Methylation Research & Applications

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Although 5-methylcytosine and was discovered more than 60 years ago[1], its precise function and significance in the control of gene expression remained elusive for a further quarter of a century.

Riggs[2] and Holliday and Pugh[3] were the first to propose that methylation in mammalian DNA might have an important role in the regulation of gene expression.

Their theories provided a model for the epigenetic inheritance of a given pattern of DNA methylation, and proposed a role for DNA methylation in the specific control of gene expression in given cell types. It was also proposed to account for those cases, such as X chromosome inactivation in female eutherian mammals, where only one of two homologous genes in a diploid cell is active, whilst the other is inactive.

More recently, the role of aberrant DNA methylation in disease has been the focus of much scientific interest. It has been shown that both hyper- and hypo- methylation are common and are early events in the progression of cancers[4],[5]. In particular, aberrant methylation in many cases has been associated with the loss of expression of the so-called tumour suppressor genes. To date, hypermethylation has been associated with over a hundred genes in cancer. In addition, hypermethylation of specific genes in cancerous cells may provide excellent early markers for cancer diagnosis[6].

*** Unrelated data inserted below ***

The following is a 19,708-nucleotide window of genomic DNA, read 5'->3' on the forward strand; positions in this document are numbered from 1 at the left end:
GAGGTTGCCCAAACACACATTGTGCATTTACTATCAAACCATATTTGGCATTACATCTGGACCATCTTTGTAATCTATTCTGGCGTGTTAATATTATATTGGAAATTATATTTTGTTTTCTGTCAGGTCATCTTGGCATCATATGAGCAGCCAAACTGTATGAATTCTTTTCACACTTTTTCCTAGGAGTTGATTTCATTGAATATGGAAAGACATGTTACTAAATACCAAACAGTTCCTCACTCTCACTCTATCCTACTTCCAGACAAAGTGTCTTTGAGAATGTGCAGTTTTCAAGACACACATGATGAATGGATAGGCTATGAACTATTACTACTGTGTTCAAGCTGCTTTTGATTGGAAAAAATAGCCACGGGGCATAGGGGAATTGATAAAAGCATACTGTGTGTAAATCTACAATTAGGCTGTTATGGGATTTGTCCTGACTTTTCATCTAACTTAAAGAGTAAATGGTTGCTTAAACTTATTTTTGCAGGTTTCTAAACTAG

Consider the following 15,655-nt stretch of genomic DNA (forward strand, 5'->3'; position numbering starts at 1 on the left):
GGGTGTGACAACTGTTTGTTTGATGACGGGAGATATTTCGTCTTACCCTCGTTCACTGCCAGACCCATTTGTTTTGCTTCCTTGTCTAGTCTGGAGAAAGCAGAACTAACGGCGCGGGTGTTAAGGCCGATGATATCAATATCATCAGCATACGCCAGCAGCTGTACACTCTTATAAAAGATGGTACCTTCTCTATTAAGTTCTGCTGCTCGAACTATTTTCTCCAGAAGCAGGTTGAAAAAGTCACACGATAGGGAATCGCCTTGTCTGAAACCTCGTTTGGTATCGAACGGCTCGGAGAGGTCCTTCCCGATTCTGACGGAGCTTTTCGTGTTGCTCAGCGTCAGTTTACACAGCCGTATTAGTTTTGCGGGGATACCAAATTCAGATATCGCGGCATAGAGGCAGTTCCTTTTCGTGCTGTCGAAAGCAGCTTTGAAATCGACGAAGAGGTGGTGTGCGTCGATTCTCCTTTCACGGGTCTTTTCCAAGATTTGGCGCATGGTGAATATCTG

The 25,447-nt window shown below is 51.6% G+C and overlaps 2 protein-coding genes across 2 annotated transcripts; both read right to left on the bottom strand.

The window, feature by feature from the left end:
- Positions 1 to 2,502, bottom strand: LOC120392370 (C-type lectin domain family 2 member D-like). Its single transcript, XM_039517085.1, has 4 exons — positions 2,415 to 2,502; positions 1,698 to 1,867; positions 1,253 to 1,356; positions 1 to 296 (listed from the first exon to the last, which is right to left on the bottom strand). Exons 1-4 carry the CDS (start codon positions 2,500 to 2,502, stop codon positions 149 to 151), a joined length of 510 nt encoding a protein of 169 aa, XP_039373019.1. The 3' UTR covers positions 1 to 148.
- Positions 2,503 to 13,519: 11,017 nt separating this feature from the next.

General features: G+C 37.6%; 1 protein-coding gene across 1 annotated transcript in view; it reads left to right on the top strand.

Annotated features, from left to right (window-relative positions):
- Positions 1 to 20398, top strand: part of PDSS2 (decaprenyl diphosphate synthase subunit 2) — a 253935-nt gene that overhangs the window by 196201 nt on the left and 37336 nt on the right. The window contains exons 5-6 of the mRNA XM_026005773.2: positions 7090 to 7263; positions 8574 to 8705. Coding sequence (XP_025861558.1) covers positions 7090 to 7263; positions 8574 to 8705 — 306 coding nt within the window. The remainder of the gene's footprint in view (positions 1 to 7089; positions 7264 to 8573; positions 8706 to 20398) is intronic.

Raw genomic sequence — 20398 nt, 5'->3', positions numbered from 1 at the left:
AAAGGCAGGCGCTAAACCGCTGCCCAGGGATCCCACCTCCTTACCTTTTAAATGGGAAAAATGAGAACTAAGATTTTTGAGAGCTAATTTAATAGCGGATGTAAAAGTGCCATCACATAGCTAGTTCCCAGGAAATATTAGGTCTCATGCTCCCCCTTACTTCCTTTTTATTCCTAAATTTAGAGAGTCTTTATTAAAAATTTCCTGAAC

Genetic Signatures Ltd has invented a new DNA bisulphite modification method, which dramatically improves the yield and the efficiency of the analysis of modified DNA. The MethylEasy™ DNA Bisulphite Modification Technology has been developed as a result of this innovation.

The MethylEasy™ methodology is pivotal for understanding the roles of DNA methylation in embryonic development, gene regulation, chromatin, genomic imprinting and human diseases, especially cancer[7],[8],[9],[10],[11],[12],[13],[14]. In mammalian DNA, the main modified base is 5-mC, and occurs at a level of 2-5 % of all cytosine residues. This DNA modification predominantly occurs at cytosine residues that are located in CpG doublets[15].



[1] Hotchkiss, R.D., J. Biol. Chem., 1948, 168, 315-332.

[2] Riggs, A.D., Cytogenet. Cell Genet., 1975, 14(1), 9-25.

[3] Holliday, R., & Pugh, J.E., Science, 1975, 187(4173), 226-32.

[4] Herman, J.G., et al., Proc. Natl. Acad. Sci.USA, 1994, 91, 9700-9704.

[5] Millar, D.S., et al., Oncogene, 1999, 18, 1313-24.

[6] Millar, D.S., et al., Oncogene, 1999, 18, 1313-24.

[7] Beck, S. & Olek, A. (eds), The Epigenome, 2003, Wiley-VCH Darmstadt.

[8] Herman, J.G., & Baylin, S.B. N Engl J Med, 2003, 349.

[9] Laird, P. Nature Reviews Cancer, 2003, 3, 253-266.

[10] Cui, H., et al., Science, 2003, 299, 1753-1755.

[11] Ushijima, T., et al., Genome Research, 2003, 13, 868-874.

[12] Kriacionis, S., & Bird, A., Human Mol Gen, 2003 12, R221-R227.

[13] Klose, R., & Bird, A., Science, 2003, 302, 793-795.

[14] Paz, M.F., et al., Human Mol Genetics, 2003, 12, 2209-2219.

[15] Bird, A., Cell, 1992, 70, 5-8.